A Tel Aviv court dismissed Sunday a defamation suit against a senior Health Ministry official who called a group of doctors “COVID deniers.”
Dr. Sharon Alroy Preis, head of public health services at the Health Ministry, was being sued for NIS 150,000 ($47,000) by four senior doctors who have been publicly opposed to certain measures taken by the ministry to curb the coronavirus pandemic.
“The head of public health services called me a ‘coronavirus denier, antivaxxer’ for no reason and without any basis,” Dr. Amir Shachar, one of the plaintiffs, told Kan public radio.
“I disagree with government policy, but I do not deny the coronavirus nor do I oppose vaccines,” he said.
The four doctors took part in a documentary titled “And What If the Whole World Is Wrong.” Released at the beginning of the year, the film criticized the previous government, led by Benjamin Netanyahu, for its handling of the third wave of infections, and in particular for ordering the country into lockdown.
Alroy-Preis responded to the video at the time by saying those who participated in it are “coronavirus deniers and antivaxxers” who were trying to disrupt public faith in the health system. Her remarks prompted the doctors to sue her.
שרון אלרועי פרייס עוזבת את בית משפט השלום בתל אביב בליווי מאבטחים pic.twitter.com/y6FK70z8Di
— Tomer Appelbaum (@tomerappelbaum) October 31, 2021
The Tel Aviv Magistrate’s Court judges recommended the four doctors not pursue the case further, writing that “the court has no choice but to express hope that the discourse between the professionals in charge of the fight against the coronavirus will be professional, matter-of-fact, and respectful.”
Shachar said he and the other three doctors accepted the court’s recommendation and withdrew the suit.
Alroy-Preis, who was accompanied to Sunday’s session by a state-funded bodyguard because of threats against her, told the court it was outrageous that the doctors were seeking a legal avenue to determine public health policy.
After the case was dismissed, she called it “an appropriate conclusion to an unfortunate case that should never have been brought.”
The Health Ministry praised the court’s handling of the case. “Dr. Sharon Alroy-Preis will continue to act with determination and with a public mission to maintain public health, to conduct pragmatic and professional dialogue in the appropriate forums, to promote information aimed at increasing public trust, without being deterred by defamation and threats,” the ministry said.
Alroy-Preis arrived at Sunday’s hearing closely escorted by a security guard. Armed police officers were also deployed in the street when her car arrived, protecting her as she left the vehicle and entered the courthouse, after deaths threats were made against her, blamed on anti-vaccine activists.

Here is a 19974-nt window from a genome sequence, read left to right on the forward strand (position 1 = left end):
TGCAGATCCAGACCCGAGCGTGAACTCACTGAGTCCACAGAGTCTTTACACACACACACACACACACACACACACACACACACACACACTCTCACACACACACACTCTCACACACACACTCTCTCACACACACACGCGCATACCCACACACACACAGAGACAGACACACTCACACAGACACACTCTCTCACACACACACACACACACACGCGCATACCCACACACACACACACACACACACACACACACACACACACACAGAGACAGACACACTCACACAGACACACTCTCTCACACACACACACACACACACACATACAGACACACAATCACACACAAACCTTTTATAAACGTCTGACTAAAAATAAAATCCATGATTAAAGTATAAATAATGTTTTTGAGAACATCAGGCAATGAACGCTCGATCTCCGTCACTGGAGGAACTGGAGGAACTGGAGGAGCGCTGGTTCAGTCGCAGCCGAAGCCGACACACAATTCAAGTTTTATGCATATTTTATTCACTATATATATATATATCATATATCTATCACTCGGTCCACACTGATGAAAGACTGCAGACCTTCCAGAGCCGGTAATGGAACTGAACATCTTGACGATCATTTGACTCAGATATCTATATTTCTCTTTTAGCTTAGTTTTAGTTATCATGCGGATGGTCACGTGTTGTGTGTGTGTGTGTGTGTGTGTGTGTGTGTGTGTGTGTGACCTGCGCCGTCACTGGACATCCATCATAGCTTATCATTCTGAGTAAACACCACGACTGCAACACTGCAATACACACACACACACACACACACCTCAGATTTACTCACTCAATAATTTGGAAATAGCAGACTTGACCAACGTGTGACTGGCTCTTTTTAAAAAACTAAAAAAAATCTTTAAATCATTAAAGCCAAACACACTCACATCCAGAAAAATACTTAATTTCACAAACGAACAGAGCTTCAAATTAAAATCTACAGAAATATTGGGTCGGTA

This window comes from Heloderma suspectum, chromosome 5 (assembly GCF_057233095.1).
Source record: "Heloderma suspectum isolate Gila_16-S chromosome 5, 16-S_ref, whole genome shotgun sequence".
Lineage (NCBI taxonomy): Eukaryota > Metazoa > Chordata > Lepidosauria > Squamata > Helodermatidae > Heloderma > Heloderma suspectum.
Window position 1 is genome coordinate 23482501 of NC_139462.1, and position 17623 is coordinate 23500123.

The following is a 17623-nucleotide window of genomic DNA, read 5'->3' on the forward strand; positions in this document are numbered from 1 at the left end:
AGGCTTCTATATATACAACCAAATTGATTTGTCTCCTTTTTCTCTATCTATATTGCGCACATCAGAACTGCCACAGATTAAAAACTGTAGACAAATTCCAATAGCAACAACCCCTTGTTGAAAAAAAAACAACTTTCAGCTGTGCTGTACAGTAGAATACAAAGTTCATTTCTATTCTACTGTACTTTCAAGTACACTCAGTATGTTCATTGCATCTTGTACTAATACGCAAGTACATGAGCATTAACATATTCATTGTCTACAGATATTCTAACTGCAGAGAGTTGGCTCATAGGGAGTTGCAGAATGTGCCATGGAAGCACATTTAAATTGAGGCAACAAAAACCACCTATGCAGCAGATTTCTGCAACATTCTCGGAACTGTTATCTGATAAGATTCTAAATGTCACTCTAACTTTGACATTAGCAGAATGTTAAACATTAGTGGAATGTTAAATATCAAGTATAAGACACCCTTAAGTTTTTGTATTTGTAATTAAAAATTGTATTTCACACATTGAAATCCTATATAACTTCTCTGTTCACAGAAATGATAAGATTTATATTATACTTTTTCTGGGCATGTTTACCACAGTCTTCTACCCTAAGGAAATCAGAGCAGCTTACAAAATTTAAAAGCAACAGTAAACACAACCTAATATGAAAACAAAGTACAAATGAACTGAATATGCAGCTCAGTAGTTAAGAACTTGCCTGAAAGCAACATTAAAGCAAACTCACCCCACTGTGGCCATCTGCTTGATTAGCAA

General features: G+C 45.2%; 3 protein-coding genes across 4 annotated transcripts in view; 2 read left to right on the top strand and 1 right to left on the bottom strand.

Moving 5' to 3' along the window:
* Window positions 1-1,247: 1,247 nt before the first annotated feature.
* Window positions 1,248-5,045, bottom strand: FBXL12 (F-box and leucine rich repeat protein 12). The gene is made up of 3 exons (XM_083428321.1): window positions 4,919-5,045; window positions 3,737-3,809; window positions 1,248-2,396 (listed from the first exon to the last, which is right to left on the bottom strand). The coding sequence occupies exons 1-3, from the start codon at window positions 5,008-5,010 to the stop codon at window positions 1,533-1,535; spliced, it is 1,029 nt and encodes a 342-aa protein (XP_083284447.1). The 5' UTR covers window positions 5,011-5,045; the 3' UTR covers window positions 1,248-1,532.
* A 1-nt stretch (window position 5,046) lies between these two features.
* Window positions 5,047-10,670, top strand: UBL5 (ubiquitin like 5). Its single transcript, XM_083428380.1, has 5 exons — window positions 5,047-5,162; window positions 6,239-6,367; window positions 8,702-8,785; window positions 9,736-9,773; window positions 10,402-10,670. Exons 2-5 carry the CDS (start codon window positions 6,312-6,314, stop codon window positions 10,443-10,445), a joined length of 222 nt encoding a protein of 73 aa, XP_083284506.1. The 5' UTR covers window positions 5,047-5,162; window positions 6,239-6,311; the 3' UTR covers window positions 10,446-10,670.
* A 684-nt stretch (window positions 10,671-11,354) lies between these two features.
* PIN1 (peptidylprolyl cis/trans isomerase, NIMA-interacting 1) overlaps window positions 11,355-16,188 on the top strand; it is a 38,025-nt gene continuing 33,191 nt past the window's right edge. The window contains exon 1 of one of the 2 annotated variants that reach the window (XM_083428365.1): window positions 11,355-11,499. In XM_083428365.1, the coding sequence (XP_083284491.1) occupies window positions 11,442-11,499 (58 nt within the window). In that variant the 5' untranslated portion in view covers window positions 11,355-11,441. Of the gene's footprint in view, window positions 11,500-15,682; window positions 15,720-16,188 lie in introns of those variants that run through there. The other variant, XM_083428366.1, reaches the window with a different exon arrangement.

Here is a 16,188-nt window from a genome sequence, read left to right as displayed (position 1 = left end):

Health Ministry Director-General Nachman Ash said that the hounding of the head of public health at the ministry “should be condemned and action must taken against it.” He told Radio 103FM that he hoped police would catch the culprits.
Ash said he had spoken to Alroy-Preis the night before, and that though she is having a “hard time,” she has no intention of giving up her position.
Ash revealed he was also getting threats but that they are “much less” substantial than those leveled at Alroy-Preis. “I don’t feel that I’m in danger,” he said.
Ash said those behind the threats are members of a group that opposes vaccination, especially the vaccination of children. Their menacing approach, he said, was “irrational,” because they surely couldn’t believe that forcing a health official to change their position would stop the country’s vaccination drive.
Israel, which already offers a three-dose vaccination regimen for ages 12 and over, is poised to begin inoculating children aged 5-11 following last week’s approval by the US Food and Drug Administration of the Pfizer-BioNTech vaccine for that age group.
The Israel Police and Health Ministry confirmed Saturday that Alroy-Preis had been given a full-time security detail due to the threats against her.
Other health experts are afraid of giving media interviews regarding COVID-19 vaccines due to the concrete threats posed by antivaxxer activists, Prof. Gili Regev-Yochay, the director of Sheba Medical Center’s Infectious Disease Epidemiology Unit, told the Ynet news site.
“It begins with incitement and ends way worse. We already had a prime minister who was murdered,” Regev-Yochay said, referring to the 1995 assassination of Yitzhak Rabin by a right-wing extremist.
“They call me a Nazi, a ‘child poisoner,’ these sorts of things, mainly surrounding the vaccines. It isn’t comparable to what Sharon is going through. I think it’s shocking and can’t go unanswered,” she said.
“The threats against Sharon Alroy-Preis are concerning,” Regev-Yochay added.
Alroy-Preis, one of the government’s top COVID-19 advisers, has faced threats and attacks for months. She has been a particular target of anti-vaccine activists and those who chafe against the government’s pandemic restrictions.
In August, she revealed that she had been given a panic button by authorities to alert police of any potential danger, following continued harassment and threats by antivaxxers. Protests held outside her home earlier this year included chants of “Nazi murderer” and “daughter of the devil,” while some in attendance wore yellow stars comparing COVID restrictions to the Holocaust.
Coronavirus czar Salman Zarka also slammed the threats against health officials, saying Sunday that the public’s attitude toward the outbreak was problematic.
“You can’t control a pandemic while under threat,” Zarka told Army Radio. “This is not just a health problem, but a countrywide problem.
“In a democratic country, where senior health care officials have been working for two years to save us from the danger of the coronavirus, Dr. Alroy-Preis needs to walk around with a security guard? That’s unthinkable,” Zarka fumed.